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After a devastating hurricane season for the United States in 2017, forecasters are predicting a near normal to slightly above-normal year with between 12 to 15 tropical storms.
Of those storms, 6 to 8 are forecast to become hurricanes and 3 to 5 are forecast to become major hurricanes.
“Last year we had 17 tropical storms. This year may not be quite as active, but still probably normal to slightly above normal,” AccuWeather Atlantic Hurricane Expert Dan Kottlowski said.
Similar to last year, sea surface temperatures are expected to remain warmer than normal across most of the basin and normal to above normal over the main developmental region, where more than 85 percent of all tropical storms form.
“Right now, we are in a weakening La Niña pattern, but the climate pattern is expected to go into what’s called a neutral pattern, which promotes near-normal wind shear,” Kottlowski said.
This should limit tropical development.
“The thing that’s causing the balance to tip in one direction [this year] is that sea surface temperatures are warmer than normal,” he said.
Warm water creates more favorable conditions for tropical development.
While last year brought six impacts to the United States, including Puerto Rico and the Virgin Islands, this year is more likely to result in three or four.
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“This season may not [bring] as many impacts, but I’m almost afraid to tell people this because it only takes one big storm to hit you to cause massive damage,” Kottlowski said.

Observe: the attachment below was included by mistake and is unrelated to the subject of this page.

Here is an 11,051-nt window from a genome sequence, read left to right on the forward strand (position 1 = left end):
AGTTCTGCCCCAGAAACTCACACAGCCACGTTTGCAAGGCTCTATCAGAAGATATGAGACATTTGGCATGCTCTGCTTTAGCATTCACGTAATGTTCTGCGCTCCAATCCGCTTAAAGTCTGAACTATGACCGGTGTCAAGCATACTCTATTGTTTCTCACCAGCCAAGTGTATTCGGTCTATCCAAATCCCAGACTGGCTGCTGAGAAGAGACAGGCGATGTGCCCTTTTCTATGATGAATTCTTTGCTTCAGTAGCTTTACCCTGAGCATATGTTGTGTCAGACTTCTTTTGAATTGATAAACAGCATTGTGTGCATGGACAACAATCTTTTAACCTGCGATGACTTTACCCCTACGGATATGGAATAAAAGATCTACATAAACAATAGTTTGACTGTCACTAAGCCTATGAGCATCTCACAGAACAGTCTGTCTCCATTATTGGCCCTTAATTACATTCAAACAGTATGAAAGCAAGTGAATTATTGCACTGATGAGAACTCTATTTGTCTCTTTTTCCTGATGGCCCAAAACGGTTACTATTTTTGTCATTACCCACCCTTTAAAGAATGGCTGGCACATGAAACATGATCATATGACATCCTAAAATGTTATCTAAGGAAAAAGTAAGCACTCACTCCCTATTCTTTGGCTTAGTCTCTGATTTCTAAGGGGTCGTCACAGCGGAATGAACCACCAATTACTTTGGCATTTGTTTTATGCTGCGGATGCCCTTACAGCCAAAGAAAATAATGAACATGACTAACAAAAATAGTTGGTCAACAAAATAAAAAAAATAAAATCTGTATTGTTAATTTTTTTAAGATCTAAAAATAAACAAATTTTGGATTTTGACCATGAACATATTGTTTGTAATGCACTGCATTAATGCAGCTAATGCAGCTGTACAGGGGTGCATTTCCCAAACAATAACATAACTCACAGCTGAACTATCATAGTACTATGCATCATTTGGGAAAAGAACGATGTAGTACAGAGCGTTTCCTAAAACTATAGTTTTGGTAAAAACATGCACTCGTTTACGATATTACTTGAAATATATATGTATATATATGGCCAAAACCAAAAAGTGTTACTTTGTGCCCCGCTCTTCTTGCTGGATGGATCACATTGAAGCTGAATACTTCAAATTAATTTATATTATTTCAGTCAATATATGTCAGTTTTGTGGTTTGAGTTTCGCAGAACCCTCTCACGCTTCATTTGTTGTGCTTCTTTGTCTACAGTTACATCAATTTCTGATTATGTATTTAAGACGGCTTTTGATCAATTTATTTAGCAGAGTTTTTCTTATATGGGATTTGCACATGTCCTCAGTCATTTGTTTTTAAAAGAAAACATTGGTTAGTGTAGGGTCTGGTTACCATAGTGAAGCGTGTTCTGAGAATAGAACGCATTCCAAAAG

“We saw that from Harvey, Irma and Maria last year. If all we had was just another Irma or Harvey, that would be more than enough to cause catastrophic damage for any coastal community.”
According to Kottlowski, conditions are ripe for early season development in the Gulf of Mexico due the warm water already in place in that part of the Atlantic basin.
As for the rest of the season, historical records and the projected pattern suggest the area from Houston to Florida and up through the Outer Banks of North Carolina will be more favorable for direct impacts from tropical storms and hurricanes.
“Anywhere else along the coast, everybody should still be vigilant and prepare for a possible direct impact,” Kottlowski said.
“You should have a hurricane plan in action. In other words: If you had to evacuate, what would you take with you? And if you were staying home, how would you deal with a storm that may knock your power out, may knock your water service out,” he said.
“You want to prepare for the worst case scenario - that’s called having a hurricane plan. And the government and local officials do have guidelines on how to create such a plan depending on where you live.”
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